few restraints upon her. The liberty thus allowed gave her a favorable opportunity to abscond, which she did not fail to improve.
She travelled to Philadelphia
without encountering any difficulties on the road; for her features and complexion excited no suspicion of her being a fugitive slave.
She maintained herself very comfortably by her own industry, and after a time married a light mulatto, who was a very sober industrious man. He was for many years employed by Joshua Humphreys
, a ship-carpenter of great respectability in the District
By united industry and frugality they were enabled to build a small house on a lot they had taken on ground rent.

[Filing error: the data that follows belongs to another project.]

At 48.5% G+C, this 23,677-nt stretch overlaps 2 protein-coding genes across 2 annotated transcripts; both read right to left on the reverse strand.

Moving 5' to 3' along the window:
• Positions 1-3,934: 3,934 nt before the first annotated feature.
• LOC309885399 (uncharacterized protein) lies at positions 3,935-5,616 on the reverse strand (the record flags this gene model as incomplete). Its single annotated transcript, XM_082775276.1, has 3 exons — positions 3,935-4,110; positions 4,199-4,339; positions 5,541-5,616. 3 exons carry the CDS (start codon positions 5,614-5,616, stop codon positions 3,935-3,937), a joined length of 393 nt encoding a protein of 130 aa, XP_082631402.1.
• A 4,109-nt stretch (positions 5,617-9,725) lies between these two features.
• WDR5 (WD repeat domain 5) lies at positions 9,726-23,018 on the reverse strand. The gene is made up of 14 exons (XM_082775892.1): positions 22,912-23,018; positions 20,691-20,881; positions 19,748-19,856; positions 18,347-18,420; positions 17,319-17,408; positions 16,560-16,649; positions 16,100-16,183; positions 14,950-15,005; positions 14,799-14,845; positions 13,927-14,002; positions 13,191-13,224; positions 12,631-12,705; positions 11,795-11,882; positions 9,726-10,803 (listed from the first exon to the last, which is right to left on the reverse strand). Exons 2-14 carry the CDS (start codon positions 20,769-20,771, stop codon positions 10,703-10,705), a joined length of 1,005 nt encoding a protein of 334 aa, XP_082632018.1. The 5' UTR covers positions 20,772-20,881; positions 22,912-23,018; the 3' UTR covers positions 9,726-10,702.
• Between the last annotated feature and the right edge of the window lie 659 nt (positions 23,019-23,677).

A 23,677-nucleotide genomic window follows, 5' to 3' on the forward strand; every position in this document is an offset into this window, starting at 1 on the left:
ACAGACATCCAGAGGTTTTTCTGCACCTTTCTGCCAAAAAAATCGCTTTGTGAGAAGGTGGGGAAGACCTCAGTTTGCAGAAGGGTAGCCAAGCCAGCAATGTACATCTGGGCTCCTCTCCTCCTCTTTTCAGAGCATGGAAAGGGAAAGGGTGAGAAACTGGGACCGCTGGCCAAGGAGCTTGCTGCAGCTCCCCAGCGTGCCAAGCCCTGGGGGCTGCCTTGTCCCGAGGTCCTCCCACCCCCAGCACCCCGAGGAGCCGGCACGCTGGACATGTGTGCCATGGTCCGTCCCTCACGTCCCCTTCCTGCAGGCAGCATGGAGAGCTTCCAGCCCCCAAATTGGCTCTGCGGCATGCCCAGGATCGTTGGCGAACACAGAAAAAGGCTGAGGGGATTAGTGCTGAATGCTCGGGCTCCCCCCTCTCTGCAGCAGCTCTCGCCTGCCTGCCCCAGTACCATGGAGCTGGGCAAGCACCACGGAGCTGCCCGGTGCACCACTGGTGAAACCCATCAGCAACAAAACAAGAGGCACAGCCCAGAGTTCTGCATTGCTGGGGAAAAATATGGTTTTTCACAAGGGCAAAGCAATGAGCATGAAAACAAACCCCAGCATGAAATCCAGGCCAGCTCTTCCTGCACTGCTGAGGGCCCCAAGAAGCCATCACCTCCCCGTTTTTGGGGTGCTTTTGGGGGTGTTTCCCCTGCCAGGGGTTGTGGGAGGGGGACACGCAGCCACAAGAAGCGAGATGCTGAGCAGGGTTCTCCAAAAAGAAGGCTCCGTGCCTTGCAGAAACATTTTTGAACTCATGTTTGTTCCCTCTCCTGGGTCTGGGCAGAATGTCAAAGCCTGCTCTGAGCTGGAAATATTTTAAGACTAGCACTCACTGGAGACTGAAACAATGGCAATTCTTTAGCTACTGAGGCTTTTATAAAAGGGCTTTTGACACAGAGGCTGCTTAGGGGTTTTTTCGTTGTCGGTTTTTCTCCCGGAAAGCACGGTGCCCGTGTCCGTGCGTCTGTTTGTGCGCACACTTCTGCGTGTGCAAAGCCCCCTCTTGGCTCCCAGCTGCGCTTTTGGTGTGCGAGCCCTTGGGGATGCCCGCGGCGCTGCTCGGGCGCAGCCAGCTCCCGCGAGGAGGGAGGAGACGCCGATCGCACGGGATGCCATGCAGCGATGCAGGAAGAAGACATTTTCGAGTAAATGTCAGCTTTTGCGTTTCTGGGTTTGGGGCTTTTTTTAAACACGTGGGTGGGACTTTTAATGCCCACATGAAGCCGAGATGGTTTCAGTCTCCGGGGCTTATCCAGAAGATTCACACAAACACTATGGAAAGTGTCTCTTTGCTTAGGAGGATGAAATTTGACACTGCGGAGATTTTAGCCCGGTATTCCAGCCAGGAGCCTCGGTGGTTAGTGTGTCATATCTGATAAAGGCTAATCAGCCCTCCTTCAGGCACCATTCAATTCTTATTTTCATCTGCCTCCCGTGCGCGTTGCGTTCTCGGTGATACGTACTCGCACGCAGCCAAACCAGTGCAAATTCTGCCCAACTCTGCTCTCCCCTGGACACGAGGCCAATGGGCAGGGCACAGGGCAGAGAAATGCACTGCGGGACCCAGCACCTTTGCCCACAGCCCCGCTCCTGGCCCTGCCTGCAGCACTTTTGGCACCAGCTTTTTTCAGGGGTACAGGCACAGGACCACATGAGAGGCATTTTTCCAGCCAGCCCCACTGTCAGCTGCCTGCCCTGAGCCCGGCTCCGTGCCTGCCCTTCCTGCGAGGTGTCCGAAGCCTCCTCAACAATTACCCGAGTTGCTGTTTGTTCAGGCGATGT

The furniture was simple, but extremely neat, and all the floors were carpeted.
Every thing indicated good management and domestic comfort.
She had been in Philadelphia
thirteen years, and was the mother of a promising family, when in 1808 she was arrested by her last master, as a fugitive slave.
The Virginian who sold her, and two other persons from the South
, attended as witnesses.
Isaac T. Hopper
also attended, with his trusty friend Thomas Harrison
When the witnesses were examined, her case appeared utterly hopeless; and in private conversation with Friend Hopper
she admitted that she was a slave to the man who claimed her. Mr Humphreys
, pitying the distress of his honest, industrious